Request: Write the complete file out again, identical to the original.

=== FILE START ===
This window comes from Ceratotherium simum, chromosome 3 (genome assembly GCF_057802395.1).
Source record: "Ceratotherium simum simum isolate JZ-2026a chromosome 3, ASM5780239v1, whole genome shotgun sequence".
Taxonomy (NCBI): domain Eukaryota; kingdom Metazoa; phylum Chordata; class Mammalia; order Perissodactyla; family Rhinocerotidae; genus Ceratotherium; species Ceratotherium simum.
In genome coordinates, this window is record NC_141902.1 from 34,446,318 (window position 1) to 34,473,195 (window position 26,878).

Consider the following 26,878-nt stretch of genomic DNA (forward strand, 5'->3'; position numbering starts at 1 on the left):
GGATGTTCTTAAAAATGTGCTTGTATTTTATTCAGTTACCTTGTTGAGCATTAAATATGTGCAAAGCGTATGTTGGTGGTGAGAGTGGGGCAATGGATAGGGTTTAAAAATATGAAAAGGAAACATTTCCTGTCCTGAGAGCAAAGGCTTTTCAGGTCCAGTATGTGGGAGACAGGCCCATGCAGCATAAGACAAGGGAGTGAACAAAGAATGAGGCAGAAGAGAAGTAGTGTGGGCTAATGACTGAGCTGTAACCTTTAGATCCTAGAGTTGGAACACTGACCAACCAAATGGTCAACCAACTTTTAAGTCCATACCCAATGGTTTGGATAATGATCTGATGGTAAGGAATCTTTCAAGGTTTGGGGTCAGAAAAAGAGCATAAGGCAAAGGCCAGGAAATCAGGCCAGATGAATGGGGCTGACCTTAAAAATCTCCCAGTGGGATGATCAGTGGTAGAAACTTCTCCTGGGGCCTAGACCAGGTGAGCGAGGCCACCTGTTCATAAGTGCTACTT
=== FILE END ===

This window comes from Ceratotherium simum, chromosome 3 (genome assembly GCF_057802395.1).
Source record: "Ceratotherium simum simum isolate JZ-2026a chromosome 3, ASM5780239v1, whole genome shotgun sequence".
Taxonomy (NCBI): domain Eukaryota; kingdom Metazoa; phylum Chordata; class Mammalia; order Perissodactyla; family Rhinocerotidae; genus Ceratotherium; species Ceratotherium simum.
In genome coordinates, this window is record NC_141902.1 from 34,446,318 (window position 1) to 34,473,195 (window position 26,878).

Consider the following 26,878-nt stretch of genomic DNA (forward strand, 5'->3'; position numbering starts at 1 on the left):
GGATGTTCTTAAAAATGTGCTTGTATTTTATTCAGTTACCTTGTTGAGCATTAAATATGTGCAAAGCGTATGTTGGTGGTGAGAGTGGGGCAATGGATAGGGTTTAAAAATATGAAAAGGAAACATTTCCTGTCCTGAGAGCAAAGGCTTTTCAGGTCCAGTATGTGGGAGACAGGCCCATGCAGCATAAGACAAGGGAGTGAACAAAGAATGAGGCAGAAGAGAAGTAGTGTGGGCTAATGACTGAGCTGTAACCTTTAGATCCTAGAGTTGGAACACTGACCAACCAAATGGTCAACCAACTTTTAAGTCCATACCCAATGGTTTGGATAATGATCTGATGGTAAGGAATCTTTCAAGGTTTGGGGTCAGAAAAAGAGCATAAGGCAAAGGCCAGGAAATCAGGCCAGATGAATGGGGCTGACCTTAAAAATCTCCCAGTGGGATGATCAGTGGTAGAAACTTCTCCTGGGGCCTAGACCAGGTGAGCGAGGCCACCTGTTCATAAGTGCTACTT